Most days in the world of business and ecommerce are fairly run of the mill; you can expect a typical amount of traffic and standard sales figures. In other words, it’s business as usual. But what about those special days when engagement is off the charts? This can happen as a result of content or promotions going viral, the release of new coupons getting distributed on mega forums or coupon sites or simply a mailing going out to your customer list to increase sales.
However, once you start thinking about holiday promotions and throwing big shopping days like Black Friday or Cyber Monday into the mix, then things can really get crazy! During flash sales and holiday specials (not to mention after successful promotions), your ecommerce store suddenly becomes the go-to destination for online shoppers. With this in mind… do you have the server capabilities and scalability to make sure your site is up and running at all times?
No matter what you know about your site and servers at the moment, this is a good problem to have… you just need to make sure your site can accommodate it before such events actually take place. Unfortunately, only 27 percent of small and medium-sized businesses are currently equipped to handle a 200 percent increase in traffic. Prepping your ecommerce site for a traffic spike now will pay off in spades down the line. Here’s how to get ready for these engagements.
It’s difficult to chart the future of your online store if you don’t know where you’ve been. Analyzing past data (and patterns over time) helps you know what to expect.
Let’s say you’re launching an annual storewide clearance event to help move the remnants of last season’s inventory. Before it goes live, you should review year-over-year sales for said event, not to mention the effectiveness of your previous promotional campaigns. You can also determine whether the sale attracted mostly new or returning customers and how they entered your site. With this information in hand, you’ll know what to expect and how to maximize traffic and sales leading up to the big day in order to host your highest-earning event to date.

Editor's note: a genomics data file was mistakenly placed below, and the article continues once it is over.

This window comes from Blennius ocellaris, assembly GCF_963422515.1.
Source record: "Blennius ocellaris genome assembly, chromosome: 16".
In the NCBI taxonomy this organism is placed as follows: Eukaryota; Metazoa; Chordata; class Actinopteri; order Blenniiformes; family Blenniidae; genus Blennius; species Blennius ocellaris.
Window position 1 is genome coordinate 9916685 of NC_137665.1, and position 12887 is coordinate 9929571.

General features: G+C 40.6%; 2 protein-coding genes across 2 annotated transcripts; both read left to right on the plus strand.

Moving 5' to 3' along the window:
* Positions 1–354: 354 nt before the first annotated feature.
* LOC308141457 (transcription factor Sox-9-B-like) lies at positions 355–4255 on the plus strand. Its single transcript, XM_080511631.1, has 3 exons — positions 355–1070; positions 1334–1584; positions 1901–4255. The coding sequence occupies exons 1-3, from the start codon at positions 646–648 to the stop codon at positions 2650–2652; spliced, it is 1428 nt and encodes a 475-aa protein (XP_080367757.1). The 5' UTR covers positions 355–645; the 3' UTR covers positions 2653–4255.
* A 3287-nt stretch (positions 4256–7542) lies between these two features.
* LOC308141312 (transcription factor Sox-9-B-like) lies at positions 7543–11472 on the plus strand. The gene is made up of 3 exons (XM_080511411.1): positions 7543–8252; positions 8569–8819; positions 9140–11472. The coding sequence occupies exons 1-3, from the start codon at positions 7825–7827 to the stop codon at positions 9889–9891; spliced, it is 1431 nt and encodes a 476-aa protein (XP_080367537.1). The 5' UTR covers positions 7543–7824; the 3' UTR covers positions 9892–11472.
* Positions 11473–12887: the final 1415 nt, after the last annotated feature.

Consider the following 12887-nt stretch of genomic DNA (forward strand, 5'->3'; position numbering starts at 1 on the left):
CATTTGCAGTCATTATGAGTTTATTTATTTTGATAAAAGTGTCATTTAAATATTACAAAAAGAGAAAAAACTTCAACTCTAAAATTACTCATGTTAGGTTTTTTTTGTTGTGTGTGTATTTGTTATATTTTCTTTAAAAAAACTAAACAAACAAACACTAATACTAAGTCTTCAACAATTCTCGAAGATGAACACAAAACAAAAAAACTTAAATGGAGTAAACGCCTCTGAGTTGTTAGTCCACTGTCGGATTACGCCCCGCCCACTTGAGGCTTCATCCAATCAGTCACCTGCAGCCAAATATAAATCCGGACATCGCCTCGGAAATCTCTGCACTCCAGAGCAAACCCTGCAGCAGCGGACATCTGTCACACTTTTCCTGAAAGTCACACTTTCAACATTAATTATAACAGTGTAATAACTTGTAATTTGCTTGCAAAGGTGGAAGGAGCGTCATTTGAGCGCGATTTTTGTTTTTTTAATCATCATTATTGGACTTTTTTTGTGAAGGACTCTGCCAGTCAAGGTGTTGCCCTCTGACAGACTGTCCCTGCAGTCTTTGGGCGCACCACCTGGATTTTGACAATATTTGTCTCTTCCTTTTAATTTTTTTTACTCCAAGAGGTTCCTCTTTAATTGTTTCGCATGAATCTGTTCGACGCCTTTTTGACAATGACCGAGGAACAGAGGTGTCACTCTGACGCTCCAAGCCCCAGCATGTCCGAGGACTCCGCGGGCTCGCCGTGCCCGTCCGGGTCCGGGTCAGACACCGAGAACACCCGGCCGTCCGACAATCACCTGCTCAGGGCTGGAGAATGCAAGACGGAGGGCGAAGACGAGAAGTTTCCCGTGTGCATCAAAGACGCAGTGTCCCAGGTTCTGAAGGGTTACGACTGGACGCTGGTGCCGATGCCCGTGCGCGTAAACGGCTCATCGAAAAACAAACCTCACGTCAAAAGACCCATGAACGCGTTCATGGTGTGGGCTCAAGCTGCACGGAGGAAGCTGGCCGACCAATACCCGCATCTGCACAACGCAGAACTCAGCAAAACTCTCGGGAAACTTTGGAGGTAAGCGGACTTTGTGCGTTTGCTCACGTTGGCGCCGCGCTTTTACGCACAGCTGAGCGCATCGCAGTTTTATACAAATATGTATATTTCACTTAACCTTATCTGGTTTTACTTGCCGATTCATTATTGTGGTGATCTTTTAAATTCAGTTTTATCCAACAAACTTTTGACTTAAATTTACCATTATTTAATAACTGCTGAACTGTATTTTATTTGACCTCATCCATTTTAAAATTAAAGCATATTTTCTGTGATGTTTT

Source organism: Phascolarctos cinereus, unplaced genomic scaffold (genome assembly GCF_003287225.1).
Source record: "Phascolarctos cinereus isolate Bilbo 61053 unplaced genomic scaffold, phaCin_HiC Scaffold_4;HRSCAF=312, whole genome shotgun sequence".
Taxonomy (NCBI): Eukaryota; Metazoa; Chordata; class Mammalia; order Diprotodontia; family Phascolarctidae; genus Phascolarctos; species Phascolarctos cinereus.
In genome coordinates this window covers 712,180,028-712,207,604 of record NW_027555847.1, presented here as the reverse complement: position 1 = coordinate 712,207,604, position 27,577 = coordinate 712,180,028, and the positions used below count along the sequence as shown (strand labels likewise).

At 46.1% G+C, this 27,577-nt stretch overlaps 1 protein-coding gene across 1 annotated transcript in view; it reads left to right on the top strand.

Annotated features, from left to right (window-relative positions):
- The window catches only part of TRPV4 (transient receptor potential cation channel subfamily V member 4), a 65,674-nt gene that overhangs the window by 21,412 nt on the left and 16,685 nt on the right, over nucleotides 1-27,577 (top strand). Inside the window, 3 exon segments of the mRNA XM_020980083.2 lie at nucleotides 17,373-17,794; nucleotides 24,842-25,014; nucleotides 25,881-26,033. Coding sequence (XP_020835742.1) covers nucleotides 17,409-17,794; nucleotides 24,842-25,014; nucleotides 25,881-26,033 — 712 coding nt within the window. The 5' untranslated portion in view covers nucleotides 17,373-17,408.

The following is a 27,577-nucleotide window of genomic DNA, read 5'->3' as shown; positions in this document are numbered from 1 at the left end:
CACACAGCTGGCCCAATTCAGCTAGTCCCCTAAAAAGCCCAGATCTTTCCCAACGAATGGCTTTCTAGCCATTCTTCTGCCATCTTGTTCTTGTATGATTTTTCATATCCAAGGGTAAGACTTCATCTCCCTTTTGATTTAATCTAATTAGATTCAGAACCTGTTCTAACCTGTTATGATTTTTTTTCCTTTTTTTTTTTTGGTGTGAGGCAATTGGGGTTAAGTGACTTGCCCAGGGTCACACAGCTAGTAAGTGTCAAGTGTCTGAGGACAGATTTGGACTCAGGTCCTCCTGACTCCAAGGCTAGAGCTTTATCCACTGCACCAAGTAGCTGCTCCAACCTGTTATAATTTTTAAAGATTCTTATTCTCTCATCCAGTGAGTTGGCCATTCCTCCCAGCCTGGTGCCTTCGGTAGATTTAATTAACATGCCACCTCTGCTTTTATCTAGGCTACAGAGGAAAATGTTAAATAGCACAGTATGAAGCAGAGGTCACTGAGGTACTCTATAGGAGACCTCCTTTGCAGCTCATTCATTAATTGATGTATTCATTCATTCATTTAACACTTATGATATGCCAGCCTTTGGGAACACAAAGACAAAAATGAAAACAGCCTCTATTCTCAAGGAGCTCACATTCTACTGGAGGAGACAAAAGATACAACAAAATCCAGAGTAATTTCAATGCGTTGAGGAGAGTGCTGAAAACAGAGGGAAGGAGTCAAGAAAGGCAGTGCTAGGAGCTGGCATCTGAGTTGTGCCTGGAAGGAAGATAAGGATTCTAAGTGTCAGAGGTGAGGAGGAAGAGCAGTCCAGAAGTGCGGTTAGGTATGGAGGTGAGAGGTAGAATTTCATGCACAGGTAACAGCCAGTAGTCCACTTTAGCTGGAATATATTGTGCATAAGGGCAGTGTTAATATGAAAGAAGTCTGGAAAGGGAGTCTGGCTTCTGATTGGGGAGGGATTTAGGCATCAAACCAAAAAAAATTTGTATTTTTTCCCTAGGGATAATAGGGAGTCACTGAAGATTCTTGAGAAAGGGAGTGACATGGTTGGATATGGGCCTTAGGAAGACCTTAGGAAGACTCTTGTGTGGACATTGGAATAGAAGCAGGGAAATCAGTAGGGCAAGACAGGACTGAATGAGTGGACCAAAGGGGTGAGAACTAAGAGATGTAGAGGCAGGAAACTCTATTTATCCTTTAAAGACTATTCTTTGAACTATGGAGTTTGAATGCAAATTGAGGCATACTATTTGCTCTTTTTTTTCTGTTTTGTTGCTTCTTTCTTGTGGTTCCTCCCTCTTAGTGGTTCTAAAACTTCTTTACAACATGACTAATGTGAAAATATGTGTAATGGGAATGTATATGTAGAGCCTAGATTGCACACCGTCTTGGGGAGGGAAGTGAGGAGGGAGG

The most basic principle of handling a traffic spike is, well, a website that fundamentally works. If your server crashes ten minutes into what was supposed to be your biggest sale of the year, your revenue will take a major hit and your customers’ loyalty will erode. Conducting an enterprise ecommerce platform comparison well before your next big event can help you choose a flexible, cloud-based solution to handle the ups and downs of ecommerce.
In order to accommodate a traffic peak (and each subsequent one after that), consider the benefits of a cloud platform. Why? As one Forbes contributor writes, “Cloud platforms are sometimes called ‘elastic.’ In a nutshell, this means they’re designed for fast scaling. New servers can be deployed quickly, and available resources can be increased to accommodate almost any demand.”
Even if shoppers can enter your site during a period of heavy traffic, can they fill their carts with their favorite products? As an eager customer, nothing is more of a letdown than seeing “Out of Stock” printed underneath the very item you wanted to buy. These visitors want to give your store money! In return, you must offer them a plentiful inventory full of products ready to be shipped—not backordered, not “coming soon.”
Just as it’s important to plan your back-end deployment, it’s important to engage in inventory planning before any high-traffic sales event. Beef up the numbers on bestsellers and make sure there’s a quick way to restock if numbers run low. You can even set up automatic reordering below a certain threshold to make sure your store never runs dry.
The last step before you go live is testing your ecommerce site for yourself—on desktop computers, tablets and smartphones. It’s not about just making sure your site is responsive and viewable on all devices, its also about making sure your shopping cart and ordering process works correctly as well. Keep in mind, ordering through a desktop and mobile device are two completely different processes. You need to make sure this is set up to be completed as fast and easy as possible. After all, your shoppers will be accessing your online shop from all of these endpoints. Check for laggy graphics, poor user experience (UX) and accessibility issues. By looking at your site through your customers’ eyes, you’ll be able to optimize their shopping experience.
It’s never too early to start prepping your ecommerce site for a traffic spike. This is something many site owners and online busineses won’t find out until it’s too late… often referred to as one of the many pitfalls of running an ecommerce site. A successful online sales event means establishing your expectations, providing a great UX to shoppers, avoiding costly server downtime, carefully managing your inventory and learning from past mistakes.
My name is Zac Johnson and I have been an online entrepreneur for the past 18 years and blogger since 2007. This is my personal blog and I welcome you to the site. In full disclosure, it is safe to assume that I am benefiting financially or otherwise from everything you click on, read, or look at while on my website.
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